June 3, 2015
K-12 IMPLOSION UPDATE: Nevada Enacts First Nearly Universal Education Savings Account.
On Tuesday, Nevada Gov. Brian Sandoval signed into law the nation’s fifth education savings account (ESA) program, and the first to offer ESAs to all students who previously attended a public school. Earlier this year, Sandoval signed the state’s first educational choice law, a very limited scholarship tax credit. Despite their limitations, both programs greatly expand educational freedom, and will serve as much-needed pressure-release valves for the state’s overcrowding challenge.
When Nevada parents remove their child from her assigned district school, the state takes 90 percent of the statewide average basic support per pupil (about $5,100) and instead deposits it into a private, restricted-use bank account. The family can then use those funds to purchase a wide variety of educational products and services, such as textbooks, tutoring, educational therapy, online courses, and homeschool curricula, as well as private school tuition. Low-income students and students with special needs receive 100 percent of the statewide average basic support per pupil (about $5,700). Unspent funds roll over from year to year.
The eligibility requirements for ESA programs in other states are more restrictive.
NO. NEXT QUESTION? Mark Rippetoe: Should Personal Trainers and Coaches Be Licensed by the State? Occupational licensing is always a tool to protect the connected from competition by the unconnected. It’s justified in the name of protecting consumers, but it’s never demanded by consumers, but by members of the industry being protected.
I’M SO OLD, I CAN REMEMBER WHEN 128MB WAS A LOT: SanDisk Squeezes 128GB of Storage Into a Dime-Sized Drive.
WHEN ACCEPTANCE TURNS TO HARM: Psychiatrist Paul McHugh had an intriguing take on “accepting” transgendered individuals a few months back in the WSJ that may be worth re-reading in the wake of the Bruce/Caitlyn Jenner revelation:
[P]olicy makers and the media are doing no favors either to the public or the transgendered by treating their confusions as a right in need of defending rather than as a mental disorder that deserves understanding, treatment and prevention. This intensely felt sense of being transgendered constitutes a mental disorder in two respects. The first is that the idea of sex misalignment is simply mistaken—it does not correspond with physical reality. The second is that it can lead to grim psychological outcomes.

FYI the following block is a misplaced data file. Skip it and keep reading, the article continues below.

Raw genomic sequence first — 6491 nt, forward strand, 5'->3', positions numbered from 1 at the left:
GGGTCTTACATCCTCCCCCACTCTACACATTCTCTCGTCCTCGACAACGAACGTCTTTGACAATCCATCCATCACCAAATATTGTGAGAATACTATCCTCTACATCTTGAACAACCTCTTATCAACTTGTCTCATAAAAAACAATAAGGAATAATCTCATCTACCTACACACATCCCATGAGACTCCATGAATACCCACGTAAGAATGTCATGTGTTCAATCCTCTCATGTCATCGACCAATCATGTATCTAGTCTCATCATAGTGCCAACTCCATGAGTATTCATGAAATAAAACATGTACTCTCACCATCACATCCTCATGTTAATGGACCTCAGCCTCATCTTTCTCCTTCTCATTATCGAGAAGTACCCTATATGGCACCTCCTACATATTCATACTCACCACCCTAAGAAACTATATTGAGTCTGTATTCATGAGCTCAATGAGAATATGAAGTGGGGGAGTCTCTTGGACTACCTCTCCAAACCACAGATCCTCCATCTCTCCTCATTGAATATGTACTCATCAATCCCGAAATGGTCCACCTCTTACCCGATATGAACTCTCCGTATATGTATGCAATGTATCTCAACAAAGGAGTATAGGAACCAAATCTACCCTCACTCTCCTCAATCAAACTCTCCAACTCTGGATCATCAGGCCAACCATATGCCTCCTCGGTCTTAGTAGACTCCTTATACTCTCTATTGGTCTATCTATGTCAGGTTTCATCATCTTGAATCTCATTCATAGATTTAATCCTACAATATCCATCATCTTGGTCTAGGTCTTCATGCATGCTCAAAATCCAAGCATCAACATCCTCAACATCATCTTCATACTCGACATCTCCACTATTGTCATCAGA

The transgendered suffer a disorder of “assumption” like those in other disorders familiar to psychiatrists. With the transgendered, the disordered assumption is that the individual differs from what seems given in nature—namely one’s maleness or femaleness. Other kinds of disordered assumptions are held by those who suffer from anorexia and bulimia nervosa, where the assumption that departs from physical reality is the belief by the dangerously thin that they are overweight. . . .
When children who reported transgender feelings were tracked without medical or surgical treatment at both Vanderbilt University and London’s Portman Clinic, 70%-80% of them spontaneously lost those feelings. Some 25% did have persisting feelings; what differentiates those individuals remains to be discerned.
We at Johns Hopkins University—which in the 1960s was the first American medical center to venture into “sex-reassignment surgery”—launched a study in the 1970s comparing the outcomes of transgendered people who had the surgery with the outcomes of those who did not. Most of the surgically treated patients described themselves as “satisfied” by the results, but their subsequent psycho-social adjustments were no better than those who didn’t have the surgery. And so at Hopkins we stopped doing sex-reassignment surgery, since producing a “satisfied” but still troubled patient seemed an inadequate reason for surgically amputating normal organs.